Farewell Old Girl

For over eleven years, my Dandie Dinmont Terrier, Dusty, has been at my side – or sitting on my foot as I write – but this morning I came down the stairs and no one was waiting for me. I went to run errands and came home to empty silence. The welcoming bark is no longer a part of coming home.

After a year of declining health, Dusty suddenly went downhill in less than 36 hours. She was too sick to be given a grand last meal or a nice long ride in the car. All I could do was sit by her in the very early hours of yesterday morning and talk to her. She let me know it was time. She was ready to go home. I woke up my boys so they could come down to say goodbye. Forever devoted to her ‘puppies’, after they bent down to kiss her, she bravely forced herself to her feet, shook herself and trotted to the back door to go outside in the yard one last time. She walked down into the yard, then looked for me to come get her. She had walked her last steps.

My boys decided to come with me to the emergency vet, all of us knowing that it was Dusty’s last ride. We reached the decision to let her go as a family and stayed with Dusty until she was peacefully snoring from the sedatives. We went home with an empty collar and her paw print set in clay. We’ve been looking at old pictures, laughing and crying over a dog that was so different from any I’d ever know.

She brought unquestioning, unconditional love into our home. When life got really rough, her floppy ears heard many whispered fears and confessions and her fur absorbed many tears. For this human, she was the right dog at the right time and we had some long talks about faith, trust, steps and staircases. Her alpha dog, terrier badass personality never changed but as her health failed, she reluctantly learned to trust our help and finally surrendered to being held and carried when she was weak and in pain.

We humans aren’t real good at accepting what we can’t see so God sent us dogs. Dogs are a sort of sneaky gift, almost a Trojan horse, full of other gifts like love, trust, forgiveness, and acceptance. Their big eyes and playful antics mask the many lessons we learn from them over the years when we thought we were just playing fetch. They never see our faults. They only see the goodness in us, even on our worst days. Their only mission here is to show us what unconditional love looks and feels like.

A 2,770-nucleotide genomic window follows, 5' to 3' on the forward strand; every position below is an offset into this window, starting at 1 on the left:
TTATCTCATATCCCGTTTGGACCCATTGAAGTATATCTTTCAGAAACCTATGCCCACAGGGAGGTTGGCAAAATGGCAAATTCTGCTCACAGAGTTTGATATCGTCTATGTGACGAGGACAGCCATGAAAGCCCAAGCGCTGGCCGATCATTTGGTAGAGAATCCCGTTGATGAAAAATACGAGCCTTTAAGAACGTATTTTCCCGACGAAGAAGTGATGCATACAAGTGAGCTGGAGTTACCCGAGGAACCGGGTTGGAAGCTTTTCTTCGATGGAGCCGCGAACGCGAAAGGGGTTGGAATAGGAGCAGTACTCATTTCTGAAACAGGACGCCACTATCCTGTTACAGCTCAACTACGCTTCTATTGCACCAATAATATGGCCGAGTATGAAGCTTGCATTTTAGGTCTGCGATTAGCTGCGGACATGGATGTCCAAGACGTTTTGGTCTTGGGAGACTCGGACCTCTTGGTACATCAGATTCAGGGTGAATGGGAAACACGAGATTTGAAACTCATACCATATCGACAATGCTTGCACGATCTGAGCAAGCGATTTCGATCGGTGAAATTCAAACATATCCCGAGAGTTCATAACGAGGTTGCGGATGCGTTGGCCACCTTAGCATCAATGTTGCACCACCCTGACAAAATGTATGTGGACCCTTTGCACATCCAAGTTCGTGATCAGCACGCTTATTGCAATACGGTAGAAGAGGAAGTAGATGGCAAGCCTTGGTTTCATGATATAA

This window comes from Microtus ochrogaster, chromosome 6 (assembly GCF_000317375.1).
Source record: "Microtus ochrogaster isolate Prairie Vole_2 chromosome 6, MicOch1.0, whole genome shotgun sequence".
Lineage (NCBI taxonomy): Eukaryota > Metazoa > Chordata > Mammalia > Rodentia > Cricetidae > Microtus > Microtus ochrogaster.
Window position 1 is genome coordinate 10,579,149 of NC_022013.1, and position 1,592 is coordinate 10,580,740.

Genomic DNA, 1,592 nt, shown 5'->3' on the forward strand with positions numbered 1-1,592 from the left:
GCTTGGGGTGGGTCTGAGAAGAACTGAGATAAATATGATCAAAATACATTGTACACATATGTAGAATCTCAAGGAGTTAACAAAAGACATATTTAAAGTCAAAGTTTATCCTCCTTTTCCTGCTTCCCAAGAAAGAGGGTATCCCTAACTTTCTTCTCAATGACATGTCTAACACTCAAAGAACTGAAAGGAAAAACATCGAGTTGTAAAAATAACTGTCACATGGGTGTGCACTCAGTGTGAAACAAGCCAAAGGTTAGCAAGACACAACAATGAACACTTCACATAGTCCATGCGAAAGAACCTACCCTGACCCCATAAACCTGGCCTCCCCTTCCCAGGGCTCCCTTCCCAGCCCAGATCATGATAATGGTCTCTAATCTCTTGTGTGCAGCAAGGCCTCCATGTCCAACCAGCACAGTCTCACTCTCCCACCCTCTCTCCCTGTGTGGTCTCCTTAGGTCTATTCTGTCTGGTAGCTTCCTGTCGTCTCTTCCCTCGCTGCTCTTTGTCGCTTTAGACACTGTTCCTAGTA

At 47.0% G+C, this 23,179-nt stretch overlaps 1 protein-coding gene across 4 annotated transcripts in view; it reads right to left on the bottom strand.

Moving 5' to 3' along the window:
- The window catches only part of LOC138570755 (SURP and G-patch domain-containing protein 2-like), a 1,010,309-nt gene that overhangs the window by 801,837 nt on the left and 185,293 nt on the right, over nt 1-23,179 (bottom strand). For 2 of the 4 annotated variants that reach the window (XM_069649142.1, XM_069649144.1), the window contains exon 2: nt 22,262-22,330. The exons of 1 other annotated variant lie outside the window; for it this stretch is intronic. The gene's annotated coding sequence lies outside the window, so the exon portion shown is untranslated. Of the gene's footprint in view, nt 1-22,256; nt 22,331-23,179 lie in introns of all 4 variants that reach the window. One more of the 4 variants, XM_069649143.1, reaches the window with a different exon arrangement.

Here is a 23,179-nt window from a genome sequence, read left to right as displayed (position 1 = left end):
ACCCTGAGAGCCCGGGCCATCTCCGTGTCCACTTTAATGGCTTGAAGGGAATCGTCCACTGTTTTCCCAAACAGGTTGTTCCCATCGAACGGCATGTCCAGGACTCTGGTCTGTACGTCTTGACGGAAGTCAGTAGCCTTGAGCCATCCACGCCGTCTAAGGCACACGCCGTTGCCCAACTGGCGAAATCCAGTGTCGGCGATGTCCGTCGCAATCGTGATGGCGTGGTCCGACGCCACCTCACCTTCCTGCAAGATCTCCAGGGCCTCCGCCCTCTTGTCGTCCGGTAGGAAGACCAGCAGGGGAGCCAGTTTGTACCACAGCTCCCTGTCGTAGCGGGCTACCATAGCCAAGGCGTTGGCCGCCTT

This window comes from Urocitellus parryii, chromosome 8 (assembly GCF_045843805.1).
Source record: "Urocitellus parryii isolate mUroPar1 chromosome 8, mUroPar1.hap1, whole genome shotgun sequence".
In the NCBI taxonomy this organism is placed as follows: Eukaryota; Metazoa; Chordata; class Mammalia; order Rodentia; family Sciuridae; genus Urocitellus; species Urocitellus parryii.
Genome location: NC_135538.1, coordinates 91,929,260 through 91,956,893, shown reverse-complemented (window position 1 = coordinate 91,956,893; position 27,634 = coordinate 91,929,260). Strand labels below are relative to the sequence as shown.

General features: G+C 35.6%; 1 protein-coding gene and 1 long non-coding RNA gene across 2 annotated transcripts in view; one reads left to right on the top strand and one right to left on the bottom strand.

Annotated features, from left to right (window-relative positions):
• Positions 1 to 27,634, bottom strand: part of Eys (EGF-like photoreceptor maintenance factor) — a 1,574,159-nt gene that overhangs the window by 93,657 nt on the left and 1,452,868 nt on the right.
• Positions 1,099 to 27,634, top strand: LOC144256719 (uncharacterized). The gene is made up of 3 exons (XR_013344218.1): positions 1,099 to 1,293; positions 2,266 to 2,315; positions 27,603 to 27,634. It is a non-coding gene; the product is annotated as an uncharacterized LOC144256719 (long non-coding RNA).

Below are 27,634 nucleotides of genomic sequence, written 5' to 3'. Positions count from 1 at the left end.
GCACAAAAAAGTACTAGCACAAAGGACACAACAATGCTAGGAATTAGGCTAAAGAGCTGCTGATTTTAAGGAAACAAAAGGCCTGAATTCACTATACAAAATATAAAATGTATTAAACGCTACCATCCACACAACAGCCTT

Well done Old Girl. Well done.

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Unglitzing New Year’s

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New Year’s Eve came around last night. Again. I have a serious love/hate thing going with New Year’s. I ricochet between, ‘Now what?’ [excited that good and new things are headed my way] and ‘Now what?!’ [fed up and overwhelmed already, what further crap could be coming]

I know the latter is not exactly inspiring, is it? But it’s honest.

I had planned to be celebrating with friends but my body had other plans. Between the cold, the coming snow, the stress of the busy season at work and my insane willfulness to just keep going full tilt during Christmas, the RA finally caught up and flattened me. I came home from work at 2:30 in the afternoon. I had to double up on the pain pills. Instead of heading out, I collapsed on the couch with my woobie blanket, feeling exhausted and rather betrayed. I spent the evening migrating between reading Rumi’s poetry and scrolling through Twitter, Facebook and Tumblr all while wearing compression gloves to help ease the pain in my hands. I’ve found that I read with different eyes on my down days. And from what I read on social media last night, I’m not the only out there who feels this kind of ‘oh crap now what’ trepidation as we head into 2014. But we gloss over it. We dress it up, take it out, buy it a few drinks and hope it will either change into blindingly brilliant optimism by the time the ball drops or at the very least, stop reminding us of all the things that could go catastrophically wrong in the coming year. Nobody that I’ve seen goes out on New Year’s Eve saying, ‘This year was tough and I’m afraid 2014 will just be more of the same.’ Not because we don’t feel it, but because it’s not acceptable to say it. New Year’s Eve is always the night of the happy, happy, joy, joy song and dance, insincere promises and staged optimism.

But the party is over now. The ball has dropped. Auld Lang Syne has been sung. The sun has risen on a new day, a new year. So the question still remains: Now what? The inflection and tone and the unspoken words carried behind it are up to you. As for me, it will be another quiet down day. But I managed to drag my sorry self down to the beach this morning and kneel in the sand with the sun of the new year on my face. When I stripped away all the glitzy, glossy, staged woohoo optimism, shoved away all the fears that are nagging at me, and took the time to really know the ground beneath me, I was left with one simple thing:

There are 365 dawns in a year. How many do I choose to ignore because I decide, for whatever reason, that I don’t like the way my day is headed even before it starts? I throw away a gift before it’s even unwrapped.

I could make a resolution to change but to be perfectly blunt, I suck at keeping resolutions. They’re too big for me to handle. I’ll stick to unwrapping today. I can thank God for the beauty I saw this morning…

… And for making sure no one saw me trying to stand back up after kneeling on frozen sand in 17 degree weather with knees that aren’t working right. It wasn’t pretty. It wasn’t graceful. But it was grace-filled and that feels like almost too much for me to accept.